The Fight in Kentucky Is About Public Duty–Not Personal Belief
And politicians aren’t helping
Suppose that somewhere in pluralistic America, a devout Hindu is placed in charge of a city department that issues building permits. Will the First Amendment protect his right to observe the taboo against harming cows? Yes. Should he be allowed to deny a permit to build a steak house?
Or a Muslim takes a job as a lifeguard at a public pool. Does the law encourage his boss to allow him to schedule his break time to coincide with the daily calls to prayer? Yes. Can he refuse to keep watch over female swimmers in scanty suits?
Or a Quaker pacifist is elected county clerk somewhere in, say, Kentucky. Can she be forced into the National Guard and sent off into combat? The law protects conscientious objectors. But can she deny a marriage license to a soldier or a Marine?
Our lives are lived partly in private and partly in public, and the two spheres constantly bump and scrape and spark against each other. But a key feature of the American idea is the bright line we draw against official enactments of individual faith. The same First Amendment that protects a virtually unlimited sphere of private belief must, by definition, require tolerance from officials when they don the cloak of government.
Which brings us to Rowan County, Kentucky, where county clerk Kim Davis has galvanized a certain segment of Americans with her refusal to issue marriage licenses now that same-sex marriage is the law of the land. To require her to participate in any way in these unions would violate her religious freedom, she insists. The courts see it otherwise.
Davis’ stout and vocal defiance–which cost her five days in jail for contempt of court–has been catnip to the Republican presidential candidates whose hopes lie with the fundamentalist Christian right. Former Arkansas governor Mike Huckabee was almost gleeful as he declared the Davis case proof of what he likes to call the “criminalization of Christianity” in America. At the media circus surrounding the clerk’s release from jail on Sept. 8, Huckabee became the rare person to get between Texas Senator Ted Cruz and a bank of TV cameras and live to tell the tale. (A Huckabee aide was seen physically blocking Cruz’s path.)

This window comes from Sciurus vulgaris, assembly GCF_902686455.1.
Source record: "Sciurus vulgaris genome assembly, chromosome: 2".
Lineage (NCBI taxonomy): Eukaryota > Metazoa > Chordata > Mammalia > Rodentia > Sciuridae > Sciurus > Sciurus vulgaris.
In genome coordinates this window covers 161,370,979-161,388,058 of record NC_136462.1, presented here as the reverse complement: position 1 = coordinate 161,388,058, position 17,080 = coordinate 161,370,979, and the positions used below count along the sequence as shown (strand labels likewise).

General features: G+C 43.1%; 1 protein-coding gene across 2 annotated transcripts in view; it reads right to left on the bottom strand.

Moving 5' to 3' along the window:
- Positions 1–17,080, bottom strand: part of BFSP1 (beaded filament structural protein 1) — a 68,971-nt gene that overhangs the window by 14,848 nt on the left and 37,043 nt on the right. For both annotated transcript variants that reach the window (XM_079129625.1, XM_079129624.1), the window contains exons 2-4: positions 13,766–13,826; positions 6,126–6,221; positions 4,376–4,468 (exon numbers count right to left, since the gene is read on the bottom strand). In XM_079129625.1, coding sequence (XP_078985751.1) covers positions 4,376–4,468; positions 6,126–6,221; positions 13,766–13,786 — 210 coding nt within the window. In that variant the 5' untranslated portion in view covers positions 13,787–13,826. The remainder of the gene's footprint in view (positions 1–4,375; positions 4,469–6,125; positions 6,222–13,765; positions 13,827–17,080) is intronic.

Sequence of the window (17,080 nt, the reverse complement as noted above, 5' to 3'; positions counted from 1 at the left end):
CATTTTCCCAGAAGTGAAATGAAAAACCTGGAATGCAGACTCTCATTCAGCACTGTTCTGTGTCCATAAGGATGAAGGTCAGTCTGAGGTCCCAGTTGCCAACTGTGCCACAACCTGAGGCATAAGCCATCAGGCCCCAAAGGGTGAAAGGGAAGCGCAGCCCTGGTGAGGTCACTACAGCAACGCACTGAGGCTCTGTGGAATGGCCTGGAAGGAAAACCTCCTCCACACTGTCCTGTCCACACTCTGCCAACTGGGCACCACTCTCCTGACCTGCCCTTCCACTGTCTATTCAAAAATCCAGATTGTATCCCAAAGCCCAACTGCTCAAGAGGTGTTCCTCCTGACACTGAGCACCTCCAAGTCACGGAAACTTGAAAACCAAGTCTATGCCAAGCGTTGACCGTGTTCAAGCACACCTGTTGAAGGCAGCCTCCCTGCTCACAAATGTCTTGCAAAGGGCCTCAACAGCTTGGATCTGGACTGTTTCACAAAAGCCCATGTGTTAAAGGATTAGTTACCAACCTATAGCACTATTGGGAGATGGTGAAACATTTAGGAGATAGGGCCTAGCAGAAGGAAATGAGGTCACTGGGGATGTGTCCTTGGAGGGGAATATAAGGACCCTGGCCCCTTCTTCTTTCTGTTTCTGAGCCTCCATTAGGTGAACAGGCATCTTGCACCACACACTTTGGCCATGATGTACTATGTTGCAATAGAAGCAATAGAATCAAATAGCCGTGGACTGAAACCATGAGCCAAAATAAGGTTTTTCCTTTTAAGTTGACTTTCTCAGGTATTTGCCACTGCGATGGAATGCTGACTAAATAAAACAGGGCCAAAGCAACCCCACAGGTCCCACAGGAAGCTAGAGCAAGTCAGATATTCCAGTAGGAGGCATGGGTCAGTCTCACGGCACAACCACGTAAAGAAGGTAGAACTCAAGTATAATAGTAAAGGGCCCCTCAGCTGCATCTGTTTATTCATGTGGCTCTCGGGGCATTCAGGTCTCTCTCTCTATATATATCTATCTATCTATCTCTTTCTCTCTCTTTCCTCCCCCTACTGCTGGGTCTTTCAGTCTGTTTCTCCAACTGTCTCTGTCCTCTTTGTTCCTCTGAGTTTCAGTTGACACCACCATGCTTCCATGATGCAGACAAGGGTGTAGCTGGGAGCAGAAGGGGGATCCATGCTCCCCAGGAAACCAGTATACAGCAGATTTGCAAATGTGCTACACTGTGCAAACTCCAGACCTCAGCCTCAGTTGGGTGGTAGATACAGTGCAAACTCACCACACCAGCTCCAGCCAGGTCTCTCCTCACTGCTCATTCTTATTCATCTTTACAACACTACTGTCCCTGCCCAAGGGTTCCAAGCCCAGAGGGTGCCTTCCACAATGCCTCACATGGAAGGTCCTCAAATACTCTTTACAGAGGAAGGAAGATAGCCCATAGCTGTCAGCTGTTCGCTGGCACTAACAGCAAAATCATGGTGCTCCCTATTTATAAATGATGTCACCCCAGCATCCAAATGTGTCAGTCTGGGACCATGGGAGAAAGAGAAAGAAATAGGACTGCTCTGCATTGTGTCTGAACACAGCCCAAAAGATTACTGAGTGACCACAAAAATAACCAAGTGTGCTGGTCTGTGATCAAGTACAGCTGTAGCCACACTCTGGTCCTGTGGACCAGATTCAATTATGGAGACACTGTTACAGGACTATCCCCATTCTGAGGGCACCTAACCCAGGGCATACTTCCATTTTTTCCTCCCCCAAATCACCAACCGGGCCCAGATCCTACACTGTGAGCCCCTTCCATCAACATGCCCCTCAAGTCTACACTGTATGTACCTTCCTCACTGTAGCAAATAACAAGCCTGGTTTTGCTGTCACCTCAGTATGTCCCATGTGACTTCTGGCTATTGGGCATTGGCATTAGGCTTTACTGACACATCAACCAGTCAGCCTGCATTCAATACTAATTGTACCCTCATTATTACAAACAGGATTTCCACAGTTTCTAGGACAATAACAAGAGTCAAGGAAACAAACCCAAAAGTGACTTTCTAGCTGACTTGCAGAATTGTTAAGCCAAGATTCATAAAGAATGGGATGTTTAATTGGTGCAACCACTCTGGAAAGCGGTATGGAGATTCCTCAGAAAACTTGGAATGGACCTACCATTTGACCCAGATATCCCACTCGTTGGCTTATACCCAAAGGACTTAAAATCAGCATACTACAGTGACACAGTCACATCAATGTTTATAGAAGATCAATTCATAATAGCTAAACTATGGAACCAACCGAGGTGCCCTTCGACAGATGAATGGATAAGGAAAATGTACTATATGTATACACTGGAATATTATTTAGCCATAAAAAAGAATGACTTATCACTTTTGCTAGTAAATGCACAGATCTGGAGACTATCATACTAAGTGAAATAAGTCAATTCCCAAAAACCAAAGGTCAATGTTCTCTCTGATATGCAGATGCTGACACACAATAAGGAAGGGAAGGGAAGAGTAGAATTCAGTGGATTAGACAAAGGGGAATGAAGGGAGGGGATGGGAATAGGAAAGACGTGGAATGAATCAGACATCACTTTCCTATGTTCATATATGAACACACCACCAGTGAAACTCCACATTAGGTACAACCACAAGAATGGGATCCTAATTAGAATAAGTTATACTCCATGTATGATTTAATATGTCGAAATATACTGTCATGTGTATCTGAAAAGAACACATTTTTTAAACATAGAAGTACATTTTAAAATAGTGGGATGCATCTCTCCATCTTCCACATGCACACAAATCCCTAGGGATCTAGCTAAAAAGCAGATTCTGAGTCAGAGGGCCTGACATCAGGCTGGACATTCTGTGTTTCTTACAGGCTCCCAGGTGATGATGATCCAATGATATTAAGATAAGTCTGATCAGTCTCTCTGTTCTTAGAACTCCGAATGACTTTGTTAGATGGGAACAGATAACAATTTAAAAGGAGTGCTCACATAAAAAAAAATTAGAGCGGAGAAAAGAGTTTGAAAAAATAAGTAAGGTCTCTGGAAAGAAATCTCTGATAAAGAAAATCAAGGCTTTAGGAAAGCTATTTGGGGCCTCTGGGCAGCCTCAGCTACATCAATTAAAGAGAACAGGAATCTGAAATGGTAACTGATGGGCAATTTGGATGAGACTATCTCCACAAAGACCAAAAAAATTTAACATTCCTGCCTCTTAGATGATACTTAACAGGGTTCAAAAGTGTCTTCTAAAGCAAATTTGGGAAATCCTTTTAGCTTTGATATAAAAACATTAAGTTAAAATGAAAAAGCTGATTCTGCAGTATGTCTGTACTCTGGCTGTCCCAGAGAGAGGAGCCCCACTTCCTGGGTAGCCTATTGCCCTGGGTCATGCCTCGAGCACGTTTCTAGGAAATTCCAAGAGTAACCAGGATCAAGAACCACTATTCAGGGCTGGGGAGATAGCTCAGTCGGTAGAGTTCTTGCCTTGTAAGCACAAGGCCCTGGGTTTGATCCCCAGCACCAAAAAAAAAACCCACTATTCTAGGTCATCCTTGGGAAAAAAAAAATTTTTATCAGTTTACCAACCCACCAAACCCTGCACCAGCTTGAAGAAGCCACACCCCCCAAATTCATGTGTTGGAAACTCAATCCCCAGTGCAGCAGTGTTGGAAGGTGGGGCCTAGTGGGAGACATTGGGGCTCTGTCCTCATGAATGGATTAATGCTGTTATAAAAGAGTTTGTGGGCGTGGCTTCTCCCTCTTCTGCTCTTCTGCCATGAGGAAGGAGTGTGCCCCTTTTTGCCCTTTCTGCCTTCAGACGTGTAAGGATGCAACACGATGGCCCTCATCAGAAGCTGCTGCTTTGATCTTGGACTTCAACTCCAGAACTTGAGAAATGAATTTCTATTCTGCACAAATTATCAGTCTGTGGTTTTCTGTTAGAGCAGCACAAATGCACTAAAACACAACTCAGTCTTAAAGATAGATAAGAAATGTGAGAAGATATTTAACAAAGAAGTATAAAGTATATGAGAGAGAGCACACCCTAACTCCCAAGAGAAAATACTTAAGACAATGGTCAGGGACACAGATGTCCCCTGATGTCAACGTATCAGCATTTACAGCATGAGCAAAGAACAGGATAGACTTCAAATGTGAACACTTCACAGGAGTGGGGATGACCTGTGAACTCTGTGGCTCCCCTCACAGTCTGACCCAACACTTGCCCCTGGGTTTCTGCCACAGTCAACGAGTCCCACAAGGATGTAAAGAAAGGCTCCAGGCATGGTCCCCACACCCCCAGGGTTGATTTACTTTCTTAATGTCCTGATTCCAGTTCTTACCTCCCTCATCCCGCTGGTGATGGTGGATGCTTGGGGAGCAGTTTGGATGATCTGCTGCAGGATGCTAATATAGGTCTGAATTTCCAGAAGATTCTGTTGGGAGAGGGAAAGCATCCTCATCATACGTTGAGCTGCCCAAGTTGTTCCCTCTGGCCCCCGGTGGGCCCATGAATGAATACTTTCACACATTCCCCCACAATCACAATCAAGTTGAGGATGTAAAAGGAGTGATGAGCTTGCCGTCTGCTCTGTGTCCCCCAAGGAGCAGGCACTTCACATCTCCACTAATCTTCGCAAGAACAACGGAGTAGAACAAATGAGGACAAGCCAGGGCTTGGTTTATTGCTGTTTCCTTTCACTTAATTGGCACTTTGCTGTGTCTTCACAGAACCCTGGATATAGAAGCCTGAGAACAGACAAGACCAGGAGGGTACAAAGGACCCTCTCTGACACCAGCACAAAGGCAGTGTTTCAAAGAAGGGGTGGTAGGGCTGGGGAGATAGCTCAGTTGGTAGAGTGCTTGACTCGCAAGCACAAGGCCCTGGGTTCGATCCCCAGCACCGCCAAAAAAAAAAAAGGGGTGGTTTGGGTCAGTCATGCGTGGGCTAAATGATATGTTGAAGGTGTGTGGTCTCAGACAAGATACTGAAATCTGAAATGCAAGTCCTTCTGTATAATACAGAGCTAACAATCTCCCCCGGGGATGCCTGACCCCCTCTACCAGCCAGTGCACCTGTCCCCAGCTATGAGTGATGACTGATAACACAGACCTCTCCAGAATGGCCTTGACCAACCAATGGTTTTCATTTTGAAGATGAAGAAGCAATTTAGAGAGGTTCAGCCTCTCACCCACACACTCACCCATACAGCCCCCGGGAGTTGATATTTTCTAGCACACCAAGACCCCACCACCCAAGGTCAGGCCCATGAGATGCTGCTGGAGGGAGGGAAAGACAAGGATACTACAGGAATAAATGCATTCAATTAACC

America is a big place, with more than 3,000 counties, so we can’t be surprised that a clerk here or there might be foggy on the distinction between private beliefs and public duties, especially when there are lobbies and law firms dedicated to sowing confusion. But Presidents take an oath to “preserve, protect and defend the Constitution,” so it’s not unreasonable to expect candidates for the office to respect–rather than demagogue–the document.
No such luck. While it seemed that U.S. District Judge David Bunning may have found a reasonable compromise–Davis could remain aloof from the process as her deputies took over the task of issuing marriage licenses–others were egging on the clerk to again defy the courts. If she did, Huckabee grandly offered to serve her jail time for her.
We’ve seen this before, and it always ends the same way. When Arkansas Governor Orval Faubus defied an order to implement school desegregation in 1957, President Dwight Eisenhower sent in federal troops, and the schools were integrated. Uncle Sam carries a big stick.
Maybe there is something in the weave of the American fabric that resists resolution of long-fought disputes. Even in a case like same-sex marriage, where the likely result was foretold long in advance–and, indeed, welcomed by most of the country–some people will be flabbergasted and disgusted by change.
Davis, like any other American, has a First Amendment right to be disgusted. She can believe that homosexuality is an abomination. She can preach it to her neighbors and teach it to her children. She even has the right, affirmed in 2011 by the same Supreme Court she now scorns, to stage hateful anti-gay protests, should she be so inclined.
But those are private rights, and issuing marriage licenses is a civic function. Confusing the two realms may delight scrabbling politicians, but it does nothing to serve the public. And in the prim, well-ordered office of a county clerk, of all places, unbiased public service is what every citizen who comes to the counter has a right to expect.